there isnt anything incorrect about what Im doing. i want a custom pump the way I want it, and making it myself is how I'm getting there.

let me guess how you know a fadal cant mill a round hole, someone else told you, right?

talk sure is cheap, isnt it.
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Old 02-22-2013, 07:01 PM   #29
Re: custom dry sump oil pump do-able!!  
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Look at the pics you posted. Does it say Fadal anywhere that's clearly obvious? Maybe just based on that and me knowing what kind of machine it is would lead you to believe I just might have a little experience on Fadals??? You'd sh1t yourself if you got to play on the machine I get to play on each day.

I'd also make a ton more stuff if I had access to cad/cam software. But I don't so if I can't draw it on paper out of my head with any more effort that I want to put into it I don't make it.

Sorry, maybe incorrect isn't the correct term. But you're not really gaining anything doing it your way and are possibly just causing more reliability issues IMHO. But go for it. I just think time and energy could be better spent elsewhere on the whole thing with bigger gains for your buck.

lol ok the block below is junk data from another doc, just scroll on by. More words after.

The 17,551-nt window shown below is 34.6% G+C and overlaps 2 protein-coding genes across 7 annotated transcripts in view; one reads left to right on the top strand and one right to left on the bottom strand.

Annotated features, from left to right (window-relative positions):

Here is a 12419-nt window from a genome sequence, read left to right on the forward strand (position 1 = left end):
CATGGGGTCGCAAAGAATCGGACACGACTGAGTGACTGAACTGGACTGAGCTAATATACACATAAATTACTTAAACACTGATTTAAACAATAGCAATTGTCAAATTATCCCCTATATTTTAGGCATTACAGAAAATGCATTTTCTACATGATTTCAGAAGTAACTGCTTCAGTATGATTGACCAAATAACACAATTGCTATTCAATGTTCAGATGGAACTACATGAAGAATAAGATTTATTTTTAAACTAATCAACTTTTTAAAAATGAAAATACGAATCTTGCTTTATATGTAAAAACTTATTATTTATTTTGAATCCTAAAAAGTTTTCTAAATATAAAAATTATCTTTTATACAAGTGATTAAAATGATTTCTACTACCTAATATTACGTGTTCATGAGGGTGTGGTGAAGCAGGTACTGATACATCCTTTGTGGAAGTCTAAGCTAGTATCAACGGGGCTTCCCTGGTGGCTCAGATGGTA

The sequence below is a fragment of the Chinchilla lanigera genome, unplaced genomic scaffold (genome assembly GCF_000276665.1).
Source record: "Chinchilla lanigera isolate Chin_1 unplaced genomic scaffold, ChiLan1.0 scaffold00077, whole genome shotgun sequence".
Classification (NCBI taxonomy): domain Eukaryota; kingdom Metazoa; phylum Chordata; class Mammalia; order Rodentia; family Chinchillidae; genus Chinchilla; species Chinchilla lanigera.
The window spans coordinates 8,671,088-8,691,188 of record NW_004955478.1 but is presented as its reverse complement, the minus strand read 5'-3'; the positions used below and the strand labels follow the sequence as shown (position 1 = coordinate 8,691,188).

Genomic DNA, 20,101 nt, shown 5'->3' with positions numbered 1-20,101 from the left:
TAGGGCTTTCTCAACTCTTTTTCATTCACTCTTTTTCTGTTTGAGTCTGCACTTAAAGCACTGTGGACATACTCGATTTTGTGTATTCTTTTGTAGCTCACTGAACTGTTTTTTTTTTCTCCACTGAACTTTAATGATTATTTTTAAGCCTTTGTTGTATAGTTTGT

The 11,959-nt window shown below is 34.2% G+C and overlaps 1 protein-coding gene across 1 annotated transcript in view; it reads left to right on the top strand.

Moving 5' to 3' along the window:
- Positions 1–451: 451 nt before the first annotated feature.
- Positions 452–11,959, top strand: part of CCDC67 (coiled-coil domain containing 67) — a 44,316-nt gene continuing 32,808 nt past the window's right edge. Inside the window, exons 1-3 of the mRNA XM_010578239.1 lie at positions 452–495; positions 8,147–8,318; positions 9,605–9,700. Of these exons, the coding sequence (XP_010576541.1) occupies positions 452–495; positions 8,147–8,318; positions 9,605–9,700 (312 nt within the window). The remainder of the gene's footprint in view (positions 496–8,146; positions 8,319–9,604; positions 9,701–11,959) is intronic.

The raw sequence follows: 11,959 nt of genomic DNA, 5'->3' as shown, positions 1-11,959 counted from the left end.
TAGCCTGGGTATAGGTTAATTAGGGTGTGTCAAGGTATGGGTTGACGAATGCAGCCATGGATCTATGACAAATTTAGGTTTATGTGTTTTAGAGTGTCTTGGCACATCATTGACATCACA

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Old 02-22-2013, 07:30 PM   #30
Re: custom dry sump oil pump do-able!!  
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Look at the pics you posted. Does it say Fadal anywhere that's clearly obvious? Maybe just based on that and me knowing what kind of machine it is would lead you to believe I just might have a little experience on Fadals??? You'd sh1t yourself if you got to play on the machine I get to play on each day.

I'd also make a ton more stuff if I had access to cad/cam software. But I don't so if I can't draw it on paper out of my head with any more effort that I want to put into it I don't make it.